A previous piece identified one serious flaw in the DoE’s Philippine Energy Plan (PEP) 2016-2040: the DoE still assumes that baseload plants will retain their 70% share in the electricity mix until 2040.
This will not happen. Steadily dropping solar prices will make market-driven solar penetration inevitable. The rising solar share in the capacity mix will initially displace peaking and midrange flexible plants.
But as solar penetration goes beyond 25%, the baseload share will start to shrink.
With fewer baseloads to meet the nighttime demand, more flexible plants will be needed, to be started up late afternoon and shut down the next morning when the sun rises high enough. Baseload plants cannot play this role since they must run 24/7 to run efficiently. Thus, in the future, we will need more flexible plants, less baseloads.
The piece estimated that if the solar share in the peak demand reaches 50% by 2040, the baseload share in the capacity mix will shrink to only 43%.
By ignoring this trend, DoE overestimates the country’s 2040 baseload requirements by 63% (70 divided by 43, minus 1).
The DoE plan has three more flaws.
Together, these flaws raise the DoE’s baseload bloat to more than 100%.
If the DoE succeeds in implementing its plan, we will end up with huge stranded assets: coal and nuclear plants that cannot sell half their output. We will also be locked in to technologies that are toxic, expensive and risky.
This analysis of the three flaws is based on the demand-supply outlook (p.44) in the DoE’s PEP 2016-2040, which is on the DoE website.
Including reserves in baseload share calculations
Before Secretary Cusi took over the DoE, the baseload share was calculated as 70% of peak demand.
Under Cusi, the baseload share is now calculated as 70% of total supply. Since total supply equals peak demand plus reserves, the baseload share is now 70% of peak demand, plus 70% of reserves. This change does not make sense, because baseload plants must run 24/7 while reserves must be flexible plants that can start up or shut down quickly. Hence, baseload plants cannot used as reserves.
Before we can calculate how much bloat this flaw adds to the DoE’s baseload plan, we need to know the reserve requirement first.
RAISING THE RESERVE REQUIREMENT TO 25%
Under Secretary Cusi, the DoE has raised the reserve requirement to a flat 25% of peak demand.
Before Cusi, it was 4% of peak demand for frequency regulation, plus backup for two of the largest generating units on the grid.
Let us reinterpret the new calculation method based on the old one: setting aside 4% for frequency regulation leaves 21% of peak demand for backup. The projected 2040 peak demand in Luzon is 29,852 MW; thus, the required Luzon backup capacity is 8,203 MW (21% of 29,852).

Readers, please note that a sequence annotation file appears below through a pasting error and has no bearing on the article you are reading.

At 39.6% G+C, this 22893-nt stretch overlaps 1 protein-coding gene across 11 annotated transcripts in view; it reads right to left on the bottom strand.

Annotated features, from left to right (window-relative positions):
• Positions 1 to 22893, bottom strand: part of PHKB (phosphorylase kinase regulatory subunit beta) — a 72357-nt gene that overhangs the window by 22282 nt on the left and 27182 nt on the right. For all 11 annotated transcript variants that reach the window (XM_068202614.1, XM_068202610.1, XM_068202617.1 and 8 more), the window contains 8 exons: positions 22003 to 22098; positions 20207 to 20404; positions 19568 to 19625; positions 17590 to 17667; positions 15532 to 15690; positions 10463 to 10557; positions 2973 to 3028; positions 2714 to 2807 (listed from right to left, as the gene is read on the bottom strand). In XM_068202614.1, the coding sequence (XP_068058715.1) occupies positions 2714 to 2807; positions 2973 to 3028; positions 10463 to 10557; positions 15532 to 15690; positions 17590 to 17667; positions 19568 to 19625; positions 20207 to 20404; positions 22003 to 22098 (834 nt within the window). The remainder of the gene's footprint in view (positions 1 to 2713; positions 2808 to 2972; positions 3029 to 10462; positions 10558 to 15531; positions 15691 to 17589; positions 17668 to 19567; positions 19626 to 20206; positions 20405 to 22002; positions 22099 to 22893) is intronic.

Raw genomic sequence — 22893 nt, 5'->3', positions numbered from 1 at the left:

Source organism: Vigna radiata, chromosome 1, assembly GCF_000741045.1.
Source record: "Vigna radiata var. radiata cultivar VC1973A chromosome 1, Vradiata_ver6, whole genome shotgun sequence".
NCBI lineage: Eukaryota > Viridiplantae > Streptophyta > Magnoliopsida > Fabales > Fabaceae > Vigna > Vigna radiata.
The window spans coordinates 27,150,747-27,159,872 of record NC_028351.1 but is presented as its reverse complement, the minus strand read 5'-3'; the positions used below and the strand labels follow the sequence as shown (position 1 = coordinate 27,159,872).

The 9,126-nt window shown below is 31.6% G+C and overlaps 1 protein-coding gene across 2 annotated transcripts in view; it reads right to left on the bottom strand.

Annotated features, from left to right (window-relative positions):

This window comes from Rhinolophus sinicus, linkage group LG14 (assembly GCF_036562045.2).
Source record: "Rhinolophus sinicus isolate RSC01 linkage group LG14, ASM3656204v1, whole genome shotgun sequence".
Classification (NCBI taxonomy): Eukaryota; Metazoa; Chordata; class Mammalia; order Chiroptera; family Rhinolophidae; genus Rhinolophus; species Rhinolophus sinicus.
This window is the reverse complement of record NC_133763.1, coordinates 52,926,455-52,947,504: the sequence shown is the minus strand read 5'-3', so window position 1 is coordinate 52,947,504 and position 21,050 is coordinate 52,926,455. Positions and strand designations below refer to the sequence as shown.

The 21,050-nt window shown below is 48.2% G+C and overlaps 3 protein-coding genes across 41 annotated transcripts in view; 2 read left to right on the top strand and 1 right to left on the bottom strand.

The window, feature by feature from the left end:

The 24 largest generating units in Luzon add up to 8,022 MW. Thus, Cusi’s new backup requirement means backing up more than 20 of the largest generating units on the Luzon grid, from only two under previous DoE administrations.
Does the DoE really anticipate more than 20 of the largest generating units in Luzon to fail unexpectedly at the same time? Increasing the reserve requirement to three or even five backups may be reasonable, but more than 20 is surely an overkill. If we take the national grid as a whole, the overkill will be even worse.
The 25% reserve requirement, plus the inclusion of 70% of reserves in the baseload share calculations, contributes another 17.5% (70% times 25%) to the baseload bloat.
THE 70% BASELOAD SHARE IS SOMEWHAT HIGH
If the baseload is expressed as a percentage of the peak load over 24 hours, the actual five-year average, based on 2012-2017 NGCP data, is: Luzon, 67.5%; Visayas, 63.8%; Mindanao, 64.1%.
If we assume that the actual average nationwide today is really 66%, then DoE’s use of 70% adds another 6.1% to the baseload bloat (70 divided by 66, minus 1).
We can now calculate the cumulative effect of these flaws on the DoE’s baseload plan: 63% by assuming that baseloads will retain their 70% share until 2040; 17.5% more by adding 70% of the bloated reserve requirement (which is 25%) to the baseload share; and 6.1% more because 70% is used instead of 66%.
Combining all these together (1.63 times 1.175 times 1.061, minus 1), we get a total overestimate of 103%. In other words, half of the DoE’s calculated baseload requirement is unnecessary.
The DoE plan will result in stranded assets of coal and nuclear plants by 2040, which the Filipino people may end up paying for.
A similar disaster happened during the Ramos presidency, when it contracted independent power producers (IPPs) for huge generation capacities with guaranteed payments. We ended up paying for electricity we did not need, and which the IPPs did not even generate.
To be fair, President Ramos could not have anticipated the financial meltdown in late 1990s that shrank economies and their energy demand.
In Cusi’s case, however, ignoring renewable industry trends and changing calculation methods are clearly intentional. The resulting baseload bloat favors the coal industry.
President Duterte should look into this matter ASAP, while there is still time to trim the DoE’s long project pipeline of toxic coal and, possibly, nuclear power plants.
Roberto Verzola studied electrical engineering and economics in UP. The German foundation Friedrich Ebert Stiftung published his book Crossing Over: The Energy Transition to Renewable Electricity (second edition, PDF is online) in 2017. He is currently president of the nonprofit Center for Renewable Energy and Sustainable Technology (CREST).